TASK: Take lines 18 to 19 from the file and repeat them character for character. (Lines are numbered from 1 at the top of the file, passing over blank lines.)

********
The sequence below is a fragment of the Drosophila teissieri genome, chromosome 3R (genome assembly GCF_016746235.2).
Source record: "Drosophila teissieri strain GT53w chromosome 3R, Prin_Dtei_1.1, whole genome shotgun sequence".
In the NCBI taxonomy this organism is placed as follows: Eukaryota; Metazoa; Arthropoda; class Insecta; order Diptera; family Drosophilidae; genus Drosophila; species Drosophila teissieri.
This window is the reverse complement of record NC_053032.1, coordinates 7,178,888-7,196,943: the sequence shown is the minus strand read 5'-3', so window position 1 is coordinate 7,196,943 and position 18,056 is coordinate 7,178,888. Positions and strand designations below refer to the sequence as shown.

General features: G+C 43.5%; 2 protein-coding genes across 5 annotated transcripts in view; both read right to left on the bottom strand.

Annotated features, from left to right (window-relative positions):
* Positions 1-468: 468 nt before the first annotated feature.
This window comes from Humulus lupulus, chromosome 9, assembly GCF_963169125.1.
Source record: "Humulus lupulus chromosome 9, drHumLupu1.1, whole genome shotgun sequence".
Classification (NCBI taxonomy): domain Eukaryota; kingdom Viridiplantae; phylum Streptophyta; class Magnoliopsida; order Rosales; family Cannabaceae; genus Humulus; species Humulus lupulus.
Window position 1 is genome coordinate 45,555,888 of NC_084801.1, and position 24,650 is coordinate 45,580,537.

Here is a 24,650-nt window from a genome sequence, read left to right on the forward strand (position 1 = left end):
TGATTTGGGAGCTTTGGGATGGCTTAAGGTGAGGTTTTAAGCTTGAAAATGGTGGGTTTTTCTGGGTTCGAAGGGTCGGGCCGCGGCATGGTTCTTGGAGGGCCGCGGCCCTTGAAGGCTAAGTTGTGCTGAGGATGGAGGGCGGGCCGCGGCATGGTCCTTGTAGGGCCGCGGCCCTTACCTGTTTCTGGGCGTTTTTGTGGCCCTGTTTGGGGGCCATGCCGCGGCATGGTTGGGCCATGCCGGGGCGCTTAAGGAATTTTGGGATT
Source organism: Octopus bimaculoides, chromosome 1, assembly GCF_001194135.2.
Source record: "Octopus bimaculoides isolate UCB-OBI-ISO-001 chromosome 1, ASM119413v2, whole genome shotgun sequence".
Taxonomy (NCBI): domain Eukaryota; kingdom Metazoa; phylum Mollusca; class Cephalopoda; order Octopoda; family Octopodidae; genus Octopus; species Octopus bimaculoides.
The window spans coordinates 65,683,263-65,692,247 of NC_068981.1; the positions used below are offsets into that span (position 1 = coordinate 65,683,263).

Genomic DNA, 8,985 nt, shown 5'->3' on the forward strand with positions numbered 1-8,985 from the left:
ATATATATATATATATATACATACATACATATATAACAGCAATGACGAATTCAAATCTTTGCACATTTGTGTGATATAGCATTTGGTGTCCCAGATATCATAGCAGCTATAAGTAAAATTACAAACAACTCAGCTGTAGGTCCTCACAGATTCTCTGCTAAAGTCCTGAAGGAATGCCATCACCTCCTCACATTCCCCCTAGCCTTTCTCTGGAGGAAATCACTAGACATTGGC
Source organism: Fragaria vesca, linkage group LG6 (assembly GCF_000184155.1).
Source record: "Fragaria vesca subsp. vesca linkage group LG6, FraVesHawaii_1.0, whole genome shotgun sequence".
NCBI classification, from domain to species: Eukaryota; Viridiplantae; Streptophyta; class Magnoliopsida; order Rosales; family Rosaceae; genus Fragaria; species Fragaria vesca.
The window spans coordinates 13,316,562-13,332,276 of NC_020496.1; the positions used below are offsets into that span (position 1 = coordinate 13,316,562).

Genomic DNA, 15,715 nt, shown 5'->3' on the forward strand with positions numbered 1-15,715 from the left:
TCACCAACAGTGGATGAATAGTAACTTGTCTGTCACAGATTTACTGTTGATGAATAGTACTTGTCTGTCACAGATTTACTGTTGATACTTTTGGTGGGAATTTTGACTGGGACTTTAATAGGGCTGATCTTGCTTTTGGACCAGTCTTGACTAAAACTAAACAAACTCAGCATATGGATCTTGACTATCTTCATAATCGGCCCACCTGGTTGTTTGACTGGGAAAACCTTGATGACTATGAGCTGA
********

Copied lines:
Genomic DNA, 8,985 nt, shown 5'->3' on the forward strand with positions numbered 1-8,985 from the left:
ATATATATATATATATATACATACATACATATATAACAGCAATGACGAATTCAAATCTTTGCACATTTGTGTGATATAGCATTTGGTGTCCCAGATATCATAGCAGCTATAAGTAAAATTACAAACAACTCAGCTGTAGGTCCTCACAGATTCTCTGCTAAAGTCCTGAAGGAATGCCATCACCTCCTCACATTCCCCCTAGCCTTTCTCTGGAGGAAATCACTAGACATTGGC